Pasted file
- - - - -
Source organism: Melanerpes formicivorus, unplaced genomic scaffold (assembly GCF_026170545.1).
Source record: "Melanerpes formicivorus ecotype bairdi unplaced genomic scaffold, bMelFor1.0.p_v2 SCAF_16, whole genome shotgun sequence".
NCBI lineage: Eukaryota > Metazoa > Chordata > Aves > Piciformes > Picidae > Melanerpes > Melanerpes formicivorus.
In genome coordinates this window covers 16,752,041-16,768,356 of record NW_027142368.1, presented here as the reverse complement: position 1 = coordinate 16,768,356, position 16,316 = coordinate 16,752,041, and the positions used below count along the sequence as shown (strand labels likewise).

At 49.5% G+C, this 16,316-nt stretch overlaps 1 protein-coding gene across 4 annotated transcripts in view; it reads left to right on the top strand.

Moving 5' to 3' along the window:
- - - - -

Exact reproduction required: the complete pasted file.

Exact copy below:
Source organism: Melanerpes formicivorus, unplaced genomic scaffold (assembly GCF_026170545.1).
Source record: "Melanerpes formicivorus ecotype bairdi unplaced genomic scaffold, bMelFor1.0.p_v2 SCAF_16, whole genome shotgun sequence".
NCBI lineage: Eukaryota > Metazoa > Chordata > Aves > Piciformes > Picidae > Melanerpes > Melanerpes formicivorus.
In genome coordinates this window covers 16,752,041-16,768,356 of record NW_027142368.1, presented here as the reverse complement: position 1 = coordinate 16,768,356, position 16,316 = coordinate 16,752,041, and the positions used below count along the sequence as shown (strand labels likewise).

At 49.5% G+C, this 16,316-nt stretch overlaps 1 protein-coding gene across 4 annotated transcripts in view; it reads left to right on the top strand.

Moving 5' to 3' along the window: